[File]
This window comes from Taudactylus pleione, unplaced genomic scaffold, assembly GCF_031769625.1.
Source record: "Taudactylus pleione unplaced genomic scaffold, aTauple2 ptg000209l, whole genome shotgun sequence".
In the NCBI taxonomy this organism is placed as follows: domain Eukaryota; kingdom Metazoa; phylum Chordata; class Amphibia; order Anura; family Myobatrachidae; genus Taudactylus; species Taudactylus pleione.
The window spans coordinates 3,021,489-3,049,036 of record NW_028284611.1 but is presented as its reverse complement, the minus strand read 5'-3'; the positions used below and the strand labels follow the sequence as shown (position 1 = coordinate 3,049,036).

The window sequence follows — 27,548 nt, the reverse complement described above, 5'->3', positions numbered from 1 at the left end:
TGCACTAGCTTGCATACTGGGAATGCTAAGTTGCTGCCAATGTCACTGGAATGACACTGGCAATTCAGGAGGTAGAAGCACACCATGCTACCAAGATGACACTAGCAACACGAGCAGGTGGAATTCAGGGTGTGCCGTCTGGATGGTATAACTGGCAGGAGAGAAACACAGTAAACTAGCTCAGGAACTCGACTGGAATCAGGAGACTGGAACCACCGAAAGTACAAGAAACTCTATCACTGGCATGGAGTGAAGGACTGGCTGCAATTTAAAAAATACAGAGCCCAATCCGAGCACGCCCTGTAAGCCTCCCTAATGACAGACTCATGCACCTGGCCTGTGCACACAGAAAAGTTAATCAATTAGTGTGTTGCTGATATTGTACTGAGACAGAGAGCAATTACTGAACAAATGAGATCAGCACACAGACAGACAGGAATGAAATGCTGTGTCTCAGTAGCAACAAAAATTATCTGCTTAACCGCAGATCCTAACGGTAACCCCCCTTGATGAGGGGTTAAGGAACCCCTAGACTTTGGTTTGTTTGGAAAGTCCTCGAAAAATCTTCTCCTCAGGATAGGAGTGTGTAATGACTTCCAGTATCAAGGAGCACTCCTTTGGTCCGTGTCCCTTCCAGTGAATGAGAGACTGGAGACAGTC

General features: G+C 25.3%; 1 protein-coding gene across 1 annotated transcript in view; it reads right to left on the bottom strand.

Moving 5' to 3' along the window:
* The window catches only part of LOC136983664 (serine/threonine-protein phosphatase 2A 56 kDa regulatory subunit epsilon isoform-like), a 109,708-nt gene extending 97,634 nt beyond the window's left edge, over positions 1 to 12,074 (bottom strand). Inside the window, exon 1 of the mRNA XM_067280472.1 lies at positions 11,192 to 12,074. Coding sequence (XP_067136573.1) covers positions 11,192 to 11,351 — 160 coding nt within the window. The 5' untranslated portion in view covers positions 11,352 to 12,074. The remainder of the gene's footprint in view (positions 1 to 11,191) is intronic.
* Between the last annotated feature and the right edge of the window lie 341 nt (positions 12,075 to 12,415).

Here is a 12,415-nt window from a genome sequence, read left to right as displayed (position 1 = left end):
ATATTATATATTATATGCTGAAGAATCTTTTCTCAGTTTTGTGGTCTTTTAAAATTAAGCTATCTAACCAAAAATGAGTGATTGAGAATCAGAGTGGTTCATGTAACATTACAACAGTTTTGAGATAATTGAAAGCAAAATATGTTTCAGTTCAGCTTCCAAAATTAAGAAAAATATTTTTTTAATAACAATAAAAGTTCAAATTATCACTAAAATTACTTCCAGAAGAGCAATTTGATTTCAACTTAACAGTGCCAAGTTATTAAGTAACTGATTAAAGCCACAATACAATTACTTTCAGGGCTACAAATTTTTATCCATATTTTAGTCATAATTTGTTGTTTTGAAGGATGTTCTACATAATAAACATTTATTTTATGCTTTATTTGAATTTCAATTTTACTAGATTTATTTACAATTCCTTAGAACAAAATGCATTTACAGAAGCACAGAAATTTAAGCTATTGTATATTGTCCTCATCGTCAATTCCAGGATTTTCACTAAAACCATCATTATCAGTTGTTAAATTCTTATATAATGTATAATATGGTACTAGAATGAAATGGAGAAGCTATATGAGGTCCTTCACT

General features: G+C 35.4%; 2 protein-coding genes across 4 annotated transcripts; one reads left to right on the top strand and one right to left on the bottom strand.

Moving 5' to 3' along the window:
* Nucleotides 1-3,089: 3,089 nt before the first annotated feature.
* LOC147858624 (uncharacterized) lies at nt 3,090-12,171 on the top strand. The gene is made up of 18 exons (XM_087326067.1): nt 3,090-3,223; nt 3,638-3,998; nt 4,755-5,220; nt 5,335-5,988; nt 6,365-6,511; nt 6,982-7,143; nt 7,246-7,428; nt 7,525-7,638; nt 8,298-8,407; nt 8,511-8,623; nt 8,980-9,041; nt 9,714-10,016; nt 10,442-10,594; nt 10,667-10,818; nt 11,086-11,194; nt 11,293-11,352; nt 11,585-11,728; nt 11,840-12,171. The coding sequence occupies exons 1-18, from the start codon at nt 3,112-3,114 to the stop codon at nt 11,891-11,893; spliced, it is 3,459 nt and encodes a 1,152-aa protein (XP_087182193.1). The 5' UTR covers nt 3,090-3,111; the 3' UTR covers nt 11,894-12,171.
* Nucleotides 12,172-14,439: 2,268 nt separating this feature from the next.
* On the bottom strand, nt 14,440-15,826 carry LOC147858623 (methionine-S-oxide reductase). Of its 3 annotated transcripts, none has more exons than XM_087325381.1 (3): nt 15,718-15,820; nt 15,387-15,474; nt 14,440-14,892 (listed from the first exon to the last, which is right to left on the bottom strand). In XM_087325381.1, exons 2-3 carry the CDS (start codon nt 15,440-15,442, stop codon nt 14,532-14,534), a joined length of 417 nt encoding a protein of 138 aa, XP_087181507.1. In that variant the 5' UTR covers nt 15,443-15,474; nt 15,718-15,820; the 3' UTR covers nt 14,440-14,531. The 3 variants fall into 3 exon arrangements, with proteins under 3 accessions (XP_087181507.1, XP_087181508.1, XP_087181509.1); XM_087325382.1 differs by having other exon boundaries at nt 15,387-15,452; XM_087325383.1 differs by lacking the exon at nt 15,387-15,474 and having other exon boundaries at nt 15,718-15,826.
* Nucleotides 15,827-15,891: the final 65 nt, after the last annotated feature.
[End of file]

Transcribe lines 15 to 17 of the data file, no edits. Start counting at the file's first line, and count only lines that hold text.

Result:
* Nucleotides 1-3,089: 3,089 nt before the first annotated feature.
* LOC147858624 (uncharacterized) lies at nt 3,090-12,171 on the top strand. The gene is made up of 18 exons (XM_087326067.1): nt 3,090-3,223; nt 3,638-3,998; nt 4,755-5,220; nt 5,335-5,988; nt 6,365-6,511; nt 6,982-7,143; nt 7,246-7,428; nt 7,525-7,638; nt 8,298-8,407; nt 8,511-8,623; nt 8,980-9,041; nt 9,714-10,016; nt 10,442-10,594; nt 10,667-10,818; nt 11,086-11,194; nt 11,293-11,352; nt 11,585-11,728; nt 11,840-12,171. The coding sequence occupies exons 1-18, from the start codon at nt 3,112-3,114 to the stop codon at nt 11,891-11,893; spliced, it is 3,459 nt and encodes a 1,152-aa protein (XP_087182193.1). The 5' UTR covers nt 3,090-3,111; the 3' UTR covers nt 11,894-12,171.
* Nucleotides 12,172-14,439: 2,268 nt separating this feature from the next.